The Obama administration is planning to issue a series of progress updates about its efforts over the past year to reform the National Security Agency’s mass-surveillance authority, National Journal has learned.
An announcement is expected to come by the end of the month, a White House spokesman said, and will include details about changes to the NSA’s bulk collection of domestic phone records, one of the most controversial programs revealed by Edward Snowden 18 months ago. Some of that information was released Thursday in a report by the National Research Council, which concluded the use of software alone cannot entirely replace bulk surveillance.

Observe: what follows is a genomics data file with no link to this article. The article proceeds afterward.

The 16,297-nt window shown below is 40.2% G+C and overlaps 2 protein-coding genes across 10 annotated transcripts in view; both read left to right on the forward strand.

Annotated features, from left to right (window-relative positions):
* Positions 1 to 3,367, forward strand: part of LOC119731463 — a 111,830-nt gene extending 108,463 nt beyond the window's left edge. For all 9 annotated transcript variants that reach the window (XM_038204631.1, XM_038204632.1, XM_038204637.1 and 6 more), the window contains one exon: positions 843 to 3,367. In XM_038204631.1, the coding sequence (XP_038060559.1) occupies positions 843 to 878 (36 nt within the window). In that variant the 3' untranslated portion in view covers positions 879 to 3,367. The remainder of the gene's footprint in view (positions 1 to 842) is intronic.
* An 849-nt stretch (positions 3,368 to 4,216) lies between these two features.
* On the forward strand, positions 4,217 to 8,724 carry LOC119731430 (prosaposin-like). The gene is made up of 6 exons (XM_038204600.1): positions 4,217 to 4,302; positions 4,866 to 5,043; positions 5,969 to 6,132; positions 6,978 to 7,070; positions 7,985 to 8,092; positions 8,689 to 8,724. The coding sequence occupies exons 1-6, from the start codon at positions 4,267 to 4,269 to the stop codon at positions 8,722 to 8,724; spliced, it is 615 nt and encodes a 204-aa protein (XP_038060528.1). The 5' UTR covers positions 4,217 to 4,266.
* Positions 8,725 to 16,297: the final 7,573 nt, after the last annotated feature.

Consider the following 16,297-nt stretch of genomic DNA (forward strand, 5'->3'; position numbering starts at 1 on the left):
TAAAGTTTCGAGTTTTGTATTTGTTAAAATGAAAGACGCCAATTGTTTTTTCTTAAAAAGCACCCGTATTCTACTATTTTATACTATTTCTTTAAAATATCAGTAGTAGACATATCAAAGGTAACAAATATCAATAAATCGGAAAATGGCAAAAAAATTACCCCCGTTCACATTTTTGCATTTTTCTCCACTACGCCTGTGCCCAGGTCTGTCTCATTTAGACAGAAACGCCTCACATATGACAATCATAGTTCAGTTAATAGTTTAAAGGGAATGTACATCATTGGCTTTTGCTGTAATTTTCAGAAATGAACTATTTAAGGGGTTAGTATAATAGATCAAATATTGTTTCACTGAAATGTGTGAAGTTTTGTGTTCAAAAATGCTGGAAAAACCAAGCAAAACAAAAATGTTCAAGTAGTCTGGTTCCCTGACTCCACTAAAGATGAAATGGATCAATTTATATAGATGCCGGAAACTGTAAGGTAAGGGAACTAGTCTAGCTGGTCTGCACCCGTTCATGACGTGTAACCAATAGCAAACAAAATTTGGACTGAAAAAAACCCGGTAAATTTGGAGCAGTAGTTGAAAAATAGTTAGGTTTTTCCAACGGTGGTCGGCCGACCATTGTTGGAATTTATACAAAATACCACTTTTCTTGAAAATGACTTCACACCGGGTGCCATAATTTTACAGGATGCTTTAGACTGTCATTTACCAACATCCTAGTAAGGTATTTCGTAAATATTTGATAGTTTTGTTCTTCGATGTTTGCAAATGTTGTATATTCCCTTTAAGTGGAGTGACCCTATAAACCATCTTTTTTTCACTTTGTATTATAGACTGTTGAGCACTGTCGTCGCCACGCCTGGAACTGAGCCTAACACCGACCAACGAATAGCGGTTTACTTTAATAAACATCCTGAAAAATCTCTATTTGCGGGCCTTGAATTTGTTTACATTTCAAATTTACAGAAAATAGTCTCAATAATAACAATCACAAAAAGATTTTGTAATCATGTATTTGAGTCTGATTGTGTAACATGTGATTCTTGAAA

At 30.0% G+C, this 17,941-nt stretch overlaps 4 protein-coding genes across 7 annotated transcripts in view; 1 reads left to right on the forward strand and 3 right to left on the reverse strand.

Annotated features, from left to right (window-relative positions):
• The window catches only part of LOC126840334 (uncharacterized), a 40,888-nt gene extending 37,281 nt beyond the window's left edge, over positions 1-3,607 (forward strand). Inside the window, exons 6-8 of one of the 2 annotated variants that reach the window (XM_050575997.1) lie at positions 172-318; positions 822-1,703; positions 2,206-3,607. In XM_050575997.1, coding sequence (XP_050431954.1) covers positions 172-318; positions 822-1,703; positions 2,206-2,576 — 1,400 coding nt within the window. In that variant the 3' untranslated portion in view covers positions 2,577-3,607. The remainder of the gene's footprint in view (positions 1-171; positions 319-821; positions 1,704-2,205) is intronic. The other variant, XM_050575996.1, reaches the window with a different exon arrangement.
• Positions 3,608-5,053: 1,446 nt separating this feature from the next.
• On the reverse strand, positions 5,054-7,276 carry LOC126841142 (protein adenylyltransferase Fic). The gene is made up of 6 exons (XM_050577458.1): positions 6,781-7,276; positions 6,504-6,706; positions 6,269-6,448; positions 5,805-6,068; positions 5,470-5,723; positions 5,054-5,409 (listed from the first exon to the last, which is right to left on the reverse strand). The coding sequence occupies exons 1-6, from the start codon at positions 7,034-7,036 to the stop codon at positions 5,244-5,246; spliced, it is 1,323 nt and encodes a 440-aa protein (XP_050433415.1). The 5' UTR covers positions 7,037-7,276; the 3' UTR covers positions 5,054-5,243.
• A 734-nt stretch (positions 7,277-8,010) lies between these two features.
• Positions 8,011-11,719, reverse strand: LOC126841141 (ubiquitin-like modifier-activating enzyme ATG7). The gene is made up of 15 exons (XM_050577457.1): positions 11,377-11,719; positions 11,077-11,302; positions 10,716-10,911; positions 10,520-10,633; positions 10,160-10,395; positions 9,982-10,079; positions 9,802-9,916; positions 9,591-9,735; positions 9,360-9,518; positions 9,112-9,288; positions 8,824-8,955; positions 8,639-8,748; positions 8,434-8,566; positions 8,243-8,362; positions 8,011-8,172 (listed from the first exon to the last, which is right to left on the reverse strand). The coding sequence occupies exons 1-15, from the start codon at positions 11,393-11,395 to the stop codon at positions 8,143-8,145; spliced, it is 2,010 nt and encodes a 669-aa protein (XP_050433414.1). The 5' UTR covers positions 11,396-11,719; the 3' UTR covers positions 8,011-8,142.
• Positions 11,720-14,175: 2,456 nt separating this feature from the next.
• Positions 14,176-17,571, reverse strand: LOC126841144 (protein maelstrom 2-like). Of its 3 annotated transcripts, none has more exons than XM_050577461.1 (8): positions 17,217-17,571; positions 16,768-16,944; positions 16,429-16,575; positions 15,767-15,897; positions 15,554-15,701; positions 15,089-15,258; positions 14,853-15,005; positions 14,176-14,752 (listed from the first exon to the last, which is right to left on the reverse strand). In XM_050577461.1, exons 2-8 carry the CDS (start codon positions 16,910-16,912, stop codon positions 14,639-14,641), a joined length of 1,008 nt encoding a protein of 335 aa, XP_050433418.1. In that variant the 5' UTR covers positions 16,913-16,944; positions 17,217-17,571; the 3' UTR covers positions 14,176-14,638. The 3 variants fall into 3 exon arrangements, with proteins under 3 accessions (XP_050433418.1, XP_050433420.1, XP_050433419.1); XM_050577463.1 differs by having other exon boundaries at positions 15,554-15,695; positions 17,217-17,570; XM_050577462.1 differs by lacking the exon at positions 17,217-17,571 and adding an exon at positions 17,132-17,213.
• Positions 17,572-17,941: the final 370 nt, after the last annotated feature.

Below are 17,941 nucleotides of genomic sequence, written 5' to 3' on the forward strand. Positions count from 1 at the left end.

Deputy press secretary Shawn Turner described the information as a report that will explain progress made on intelligence reforms called for by President Obama almost exactly a year ago when his administration was besieged by a seemingly endless torrent of Snowden-fueled revelations.
The White House would not comment more specifically on what updates would be included in the report, which it said is not likely to be mentioned in Obama’s State of the Union address next week.
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